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30,000 jobs to go in Volkswagen restructuring

Volkswagen cuts 30,000 jobs in reputation recovery plan

Image credit: Reuters

Volkswagen plans to cut 30,000 jobs in a restructuring of its primary VW brand as it tries to recover from a scandal over cheating diesel emissions tests.

The German company said the job cuts are part of a long-term plan to improve profitability as well as shift resources and investment to electric-powered vehicles and digital services.

Company officials at its headquarters in Wolfsburg said 23,000 of the job cuts will be in Germany and measures will save some 3.7bn euro (£3.2bn) a year from 2020.

Chief executive Matthias Mueller said it was “the biggest reform package in the history of our core brand”.

In addition to Volkswagen, the company also makes cars under other brands including Porsche, Audi, Seat, Skoda and Lamborghini.

The lay-offs cap a difficult year for Volkswagen, which has been embroiled in an emissions-rigging scandal that damaged the company’s reputation and cost it billions.

In response, Volkswagen has agreed to pay $15bn (£12bn) to US authorities and owners of some 500,000 vehicles with software that turned off emissions controls. Around 11 million cars worldwide have the test-deceipt software.

The scandal has been a spur for the company to address longstanding problems, such as high fixed costs at its manufacturing locations in Germany and excessively top-down management.

Herbert Diess, head of the core Volkswagen brand, said the company had let costs rise and lost ground in terms of productivity. The changes, he said, would make it leaner and more efficient.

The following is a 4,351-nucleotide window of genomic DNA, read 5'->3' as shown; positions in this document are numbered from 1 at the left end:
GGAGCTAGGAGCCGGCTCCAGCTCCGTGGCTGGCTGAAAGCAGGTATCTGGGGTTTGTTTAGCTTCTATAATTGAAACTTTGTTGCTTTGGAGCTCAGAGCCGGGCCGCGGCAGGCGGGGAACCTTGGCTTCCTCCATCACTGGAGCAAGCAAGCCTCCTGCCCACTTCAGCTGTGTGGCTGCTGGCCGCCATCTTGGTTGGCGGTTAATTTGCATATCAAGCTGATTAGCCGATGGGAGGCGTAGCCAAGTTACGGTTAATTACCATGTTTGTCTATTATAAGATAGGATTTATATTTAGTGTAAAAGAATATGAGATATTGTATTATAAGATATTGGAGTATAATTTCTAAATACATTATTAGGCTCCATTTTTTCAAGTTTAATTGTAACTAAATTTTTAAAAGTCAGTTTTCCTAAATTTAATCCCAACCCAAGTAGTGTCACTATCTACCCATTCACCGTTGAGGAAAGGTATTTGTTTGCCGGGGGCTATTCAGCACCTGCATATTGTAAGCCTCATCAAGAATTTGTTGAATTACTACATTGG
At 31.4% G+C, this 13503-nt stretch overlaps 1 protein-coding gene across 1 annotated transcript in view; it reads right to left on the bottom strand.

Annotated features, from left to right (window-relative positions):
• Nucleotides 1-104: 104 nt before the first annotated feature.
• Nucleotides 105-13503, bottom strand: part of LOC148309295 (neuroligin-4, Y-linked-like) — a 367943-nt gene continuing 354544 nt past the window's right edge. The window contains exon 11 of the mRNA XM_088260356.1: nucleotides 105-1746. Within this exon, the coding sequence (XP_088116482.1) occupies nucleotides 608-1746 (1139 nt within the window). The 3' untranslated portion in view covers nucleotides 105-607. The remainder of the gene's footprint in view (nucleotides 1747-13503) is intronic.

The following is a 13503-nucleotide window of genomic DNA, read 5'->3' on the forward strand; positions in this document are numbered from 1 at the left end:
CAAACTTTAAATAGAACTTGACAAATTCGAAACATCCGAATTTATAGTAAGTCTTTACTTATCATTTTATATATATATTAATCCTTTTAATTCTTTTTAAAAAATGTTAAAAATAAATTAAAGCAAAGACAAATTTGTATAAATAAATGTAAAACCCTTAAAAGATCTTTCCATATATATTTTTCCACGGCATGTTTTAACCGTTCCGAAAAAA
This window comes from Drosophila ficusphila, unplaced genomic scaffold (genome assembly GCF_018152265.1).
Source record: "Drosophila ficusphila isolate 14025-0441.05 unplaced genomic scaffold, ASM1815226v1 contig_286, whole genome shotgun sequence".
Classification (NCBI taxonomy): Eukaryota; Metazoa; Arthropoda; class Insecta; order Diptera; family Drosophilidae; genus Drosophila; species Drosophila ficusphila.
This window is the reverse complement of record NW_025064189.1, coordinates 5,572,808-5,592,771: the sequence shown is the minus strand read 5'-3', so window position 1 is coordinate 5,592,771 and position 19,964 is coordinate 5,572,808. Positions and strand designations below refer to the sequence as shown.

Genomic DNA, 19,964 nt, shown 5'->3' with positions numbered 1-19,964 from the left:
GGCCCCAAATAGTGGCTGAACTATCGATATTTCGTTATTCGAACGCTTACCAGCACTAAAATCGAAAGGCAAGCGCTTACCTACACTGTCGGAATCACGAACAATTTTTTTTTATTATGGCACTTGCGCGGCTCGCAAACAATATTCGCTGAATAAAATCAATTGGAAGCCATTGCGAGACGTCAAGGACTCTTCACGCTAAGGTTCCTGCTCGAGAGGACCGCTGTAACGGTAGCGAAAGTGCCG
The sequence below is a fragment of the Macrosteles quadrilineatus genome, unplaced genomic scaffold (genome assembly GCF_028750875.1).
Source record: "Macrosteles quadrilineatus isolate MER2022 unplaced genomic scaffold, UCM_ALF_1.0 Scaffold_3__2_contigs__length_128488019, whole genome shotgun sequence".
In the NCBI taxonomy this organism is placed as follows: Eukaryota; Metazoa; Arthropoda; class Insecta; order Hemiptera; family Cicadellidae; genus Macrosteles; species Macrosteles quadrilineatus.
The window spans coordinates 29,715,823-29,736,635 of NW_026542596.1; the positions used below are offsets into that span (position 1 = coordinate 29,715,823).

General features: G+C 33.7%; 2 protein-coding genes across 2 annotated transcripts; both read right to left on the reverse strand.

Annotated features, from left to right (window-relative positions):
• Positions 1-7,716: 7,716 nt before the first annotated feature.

The company has said it aims to cut non-essential costs and investments and shift resources toward battery-powered cars and internet-based services such as car-sharing and ride-sharing.

It had been slower than some competitors to move toward electric cars but has shifted its view after the scandal underlined diesel’s limitations.

Volkswagen now says it plans to introduce more than 30 electric-powered vehicles by 2025, and to sell two to three million of them a year.

To make the job cuts, the company has cut a deal with its powerful worker representatives.

Volkswagen has agreed to keep much of the future investment in new technology in Germany and to rely on voluntary departures such as early retirement, with no firings.

Top employee representative Bernd Osterloh said the next generation of electric vehicles will be made here in Germany, not abroad.

Volkswagen Group, with its multiple brands, has more than 600,000 employees worldwide but the cuts will mainly fall on its 120,000-strong German workforce.

Other job cuts are foreseen in Brazil and Argentina.

Volkswagen’s package of measures received a cautious welcome in markets.

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